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Designing a Landscape Lighting System



Designing a Landscape Lighting System

Published: 9/20/2022


You’ve invested time and money to raise the curb appeal bar for the rest of your neighbors—why let that hard work disappear after sunset? With some careful planning, you can roll back the darkness through highlighted architectural features and directed illumination toward prized gardens, plants, and trees, leaving nighttime passersby visually bewitched. Before you start haphazardly buying fixtures and wiring, it’s imperative that you first design a landscape lighting system to synchronize your vision with what your property and your budget can realistically handle. Are you ready to make your yard really shine?

Landscape Lighting Basics

Most of today’s landscape lighting is low voltage since it’s safer to work with and less costly to install. From ethereal moonlight peeking downward from a tree canopy to a gentle glow washing over a low garden wall, the effects one can achieve with outdoor lighting are almost boundless. Consider the following when conceiving an outdoor lighting design.

What are your landscape lighting goals? Deliberate whether you aim to entertain, heighten safety for residents and guests, upgrade security against potential criminal activity, increase property value with enticing visual appeal, or all the above.

What do you love most about your yard? Identify your favorite aspects of your home or yard such as a pool, a rockscape, an elaborate pilaster, a pergola, or unique statuary.

When and where is security lighting most important? Outline dark or neglected pockets of your yard that could use extra attention.

Where do you live? Not many people realize that location is a headlining factor for landscape lighting planning, particularly for those in coastal environments. Verify that your fixtures and lamps are optimized to deliver clean, uniform light in all weather conditions.

What is your budget? Stopping a lighting project halfway through because you’ve exhausted your allotted dollars can set a new standard for aggravation. Individual fixtures start around $20. Cables run $0.70/foot, and a transformer can be had for about $200. A 10-light system installed by a pro typically costs around $2,000 or $2,500.

Now that you have a better grip of your outdoor lighting needs and expectations, let’s explore what options are available and what tools can be wielded to chart your landscape lighting blueprint.

Low-Voltage Transformer

The brain of your landscape lighting system, a transformer supplies power to your outdoor lights—Consider purchasing a transformer that boasts a greater voltage capability than what your needs entail to ensure additional lights can be easily added at a future date. Voltage drop causes an uneven glow and premature bulb burnout, so planning ahead works to your advantage.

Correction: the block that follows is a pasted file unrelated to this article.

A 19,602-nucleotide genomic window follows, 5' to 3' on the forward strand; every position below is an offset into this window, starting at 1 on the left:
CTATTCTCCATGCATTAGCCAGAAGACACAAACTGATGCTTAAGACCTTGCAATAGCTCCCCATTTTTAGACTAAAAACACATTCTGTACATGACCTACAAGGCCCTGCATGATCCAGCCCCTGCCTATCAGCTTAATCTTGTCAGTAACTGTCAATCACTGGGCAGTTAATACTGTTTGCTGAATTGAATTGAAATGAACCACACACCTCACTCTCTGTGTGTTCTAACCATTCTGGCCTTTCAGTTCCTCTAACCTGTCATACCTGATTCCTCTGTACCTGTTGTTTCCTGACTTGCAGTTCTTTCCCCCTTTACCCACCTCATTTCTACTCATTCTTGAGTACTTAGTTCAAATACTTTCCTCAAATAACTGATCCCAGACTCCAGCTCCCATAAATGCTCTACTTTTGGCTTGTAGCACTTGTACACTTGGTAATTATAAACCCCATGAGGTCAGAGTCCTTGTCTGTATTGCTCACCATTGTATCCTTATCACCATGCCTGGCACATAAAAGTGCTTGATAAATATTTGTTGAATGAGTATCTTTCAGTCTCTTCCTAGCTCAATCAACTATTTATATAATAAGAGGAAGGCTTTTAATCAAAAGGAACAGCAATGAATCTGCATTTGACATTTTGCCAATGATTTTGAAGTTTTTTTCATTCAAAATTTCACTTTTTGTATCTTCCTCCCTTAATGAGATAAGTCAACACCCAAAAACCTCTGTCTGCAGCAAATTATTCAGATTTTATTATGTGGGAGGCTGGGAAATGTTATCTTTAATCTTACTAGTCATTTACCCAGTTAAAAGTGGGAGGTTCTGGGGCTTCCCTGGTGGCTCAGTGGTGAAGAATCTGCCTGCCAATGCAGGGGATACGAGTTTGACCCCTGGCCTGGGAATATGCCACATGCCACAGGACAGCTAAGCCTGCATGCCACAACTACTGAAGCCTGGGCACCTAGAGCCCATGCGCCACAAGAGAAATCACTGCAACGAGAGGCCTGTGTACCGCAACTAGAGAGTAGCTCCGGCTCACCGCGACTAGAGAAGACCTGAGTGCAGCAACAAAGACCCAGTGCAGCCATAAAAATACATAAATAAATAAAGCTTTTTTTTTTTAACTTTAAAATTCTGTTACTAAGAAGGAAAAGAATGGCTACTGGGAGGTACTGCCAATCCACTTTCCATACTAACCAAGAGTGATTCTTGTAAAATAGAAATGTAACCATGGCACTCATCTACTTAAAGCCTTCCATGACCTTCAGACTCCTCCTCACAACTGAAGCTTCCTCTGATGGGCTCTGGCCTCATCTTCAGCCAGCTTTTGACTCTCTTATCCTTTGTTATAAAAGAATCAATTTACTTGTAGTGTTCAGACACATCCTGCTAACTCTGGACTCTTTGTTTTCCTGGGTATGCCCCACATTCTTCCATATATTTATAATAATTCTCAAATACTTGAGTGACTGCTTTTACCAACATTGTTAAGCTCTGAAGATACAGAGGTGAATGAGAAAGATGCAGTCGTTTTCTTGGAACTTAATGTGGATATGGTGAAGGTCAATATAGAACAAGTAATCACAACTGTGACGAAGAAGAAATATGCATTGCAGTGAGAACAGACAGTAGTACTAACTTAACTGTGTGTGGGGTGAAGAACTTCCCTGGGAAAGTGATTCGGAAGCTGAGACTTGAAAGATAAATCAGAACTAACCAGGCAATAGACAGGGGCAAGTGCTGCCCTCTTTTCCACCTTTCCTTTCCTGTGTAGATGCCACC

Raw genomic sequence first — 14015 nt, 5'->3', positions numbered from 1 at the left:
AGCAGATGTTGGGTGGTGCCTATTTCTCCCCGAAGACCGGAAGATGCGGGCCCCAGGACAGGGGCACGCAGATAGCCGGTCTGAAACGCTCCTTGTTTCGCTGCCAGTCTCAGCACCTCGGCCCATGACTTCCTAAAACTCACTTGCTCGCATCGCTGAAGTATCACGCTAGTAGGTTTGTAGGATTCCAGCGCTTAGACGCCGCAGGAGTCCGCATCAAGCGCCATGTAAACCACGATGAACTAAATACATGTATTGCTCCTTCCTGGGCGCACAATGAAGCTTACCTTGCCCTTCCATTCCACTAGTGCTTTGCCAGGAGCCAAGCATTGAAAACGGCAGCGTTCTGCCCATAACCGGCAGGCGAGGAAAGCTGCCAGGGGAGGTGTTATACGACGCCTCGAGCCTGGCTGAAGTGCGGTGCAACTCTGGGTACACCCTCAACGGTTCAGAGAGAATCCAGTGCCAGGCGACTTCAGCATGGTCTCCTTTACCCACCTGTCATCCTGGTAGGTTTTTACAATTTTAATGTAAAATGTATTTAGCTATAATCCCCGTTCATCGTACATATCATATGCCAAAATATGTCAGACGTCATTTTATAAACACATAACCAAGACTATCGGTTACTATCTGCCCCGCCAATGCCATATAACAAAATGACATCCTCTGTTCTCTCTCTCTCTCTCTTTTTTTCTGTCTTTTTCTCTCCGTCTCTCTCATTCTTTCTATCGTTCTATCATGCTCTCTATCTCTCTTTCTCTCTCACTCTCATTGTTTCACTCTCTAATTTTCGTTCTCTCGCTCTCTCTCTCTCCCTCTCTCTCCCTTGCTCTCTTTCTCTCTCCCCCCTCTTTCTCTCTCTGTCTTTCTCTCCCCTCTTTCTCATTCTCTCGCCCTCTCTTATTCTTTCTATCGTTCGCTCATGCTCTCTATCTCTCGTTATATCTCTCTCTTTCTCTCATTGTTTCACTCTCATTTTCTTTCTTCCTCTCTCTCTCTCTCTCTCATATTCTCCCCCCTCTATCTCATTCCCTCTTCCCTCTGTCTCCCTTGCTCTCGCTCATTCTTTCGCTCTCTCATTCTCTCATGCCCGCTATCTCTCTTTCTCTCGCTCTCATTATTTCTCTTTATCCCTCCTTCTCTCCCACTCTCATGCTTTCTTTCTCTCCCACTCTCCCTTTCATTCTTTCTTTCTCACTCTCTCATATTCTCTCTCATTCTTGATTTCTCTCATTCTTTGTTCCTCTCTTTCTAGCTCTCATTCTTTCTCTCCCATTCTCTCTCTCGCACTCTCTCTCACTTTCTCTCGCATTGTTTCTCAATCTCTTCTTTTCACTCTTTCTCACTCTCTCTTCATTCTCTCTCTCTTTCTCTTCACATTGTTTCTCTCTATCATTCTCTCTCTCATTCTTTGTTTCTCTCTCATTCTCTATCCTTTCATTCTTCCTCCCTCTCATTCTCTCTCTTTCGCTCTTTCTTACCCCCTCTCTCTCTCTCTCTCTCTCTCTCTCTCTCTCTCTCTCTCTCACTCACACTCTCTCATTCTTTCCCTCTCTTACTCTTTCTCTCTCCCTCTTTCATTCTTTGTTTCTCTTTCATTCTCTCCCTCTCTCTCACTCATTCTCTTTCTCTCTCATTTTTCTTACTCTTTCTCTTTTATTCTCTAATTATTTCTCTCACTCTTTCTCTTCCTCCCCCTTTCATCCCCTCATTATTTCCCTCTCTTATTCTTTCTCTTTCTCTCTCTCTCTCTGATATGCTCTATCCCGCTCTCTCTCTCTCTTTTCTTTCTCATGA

Landscape Lighting Fixtures

If a transformer is the brain of your outdoor lighting system, the lighting fixture is a part of the body. How that body part relays information received from the transformer—how it acts, reacts, moves, markets—is entirely up to the fixture’s type, style, and durability level you select. Landscape lighting fixtures contain a light source, either an integrated (built-in) LED source or a replaceable lamp. Depending on the type and model, a fixture dictates the direction the light emits, the light’s brightness level, the lighting color, and the amount of area the light covers. Let’s take a look at some common outdoor lighting fixture types to gain a clearer perspective of your landscape lighting requirements.

Accent Lights - offer techniques like uplighting (casts light upward for eye-catching shadows and other dramatic elements) and downlighting (casts light downward for welcoming pools of light).

Path Lights - emits a subtle, inviting downlight glow along walkways and patios while providing elements of safety.

Flood Lights - produces wider beams of light to “flood” an area with effective illumination.

Deck & Hardscape Lights - add safety and ambiance to patios, retaining walls, columns, fences, decks, steps, outdoor kitchens, and more.

Well Lights - also called in-ground lights, embed in driveways, walkways, patios, and other hardscape material and require intensified durability to withstand car tires and foot traffic.

Just as important as a fixture’s functionality is its exterior. Aesthetics aside, warranties on fixtures can last for one to ten years, but fixtures reinforced by brass, copper, or stainless steel should shine indefinitely.

Landscape Lighting Wire and Splices

Arguably the unsung MVP of an outdoor lighting system, the wire connects to the transformer, which delivers power to the fixtures. The wire’s rating correlates to the size of its conductors. Wire connections, or splices, fasten the wires to the fixtures. Selecting properly sized wiring is one of the most important aspects of the design process along with how to connect the wires and fixtures, but we’ll elaborate on that in the next section.

How to Design a Landscape Lighting System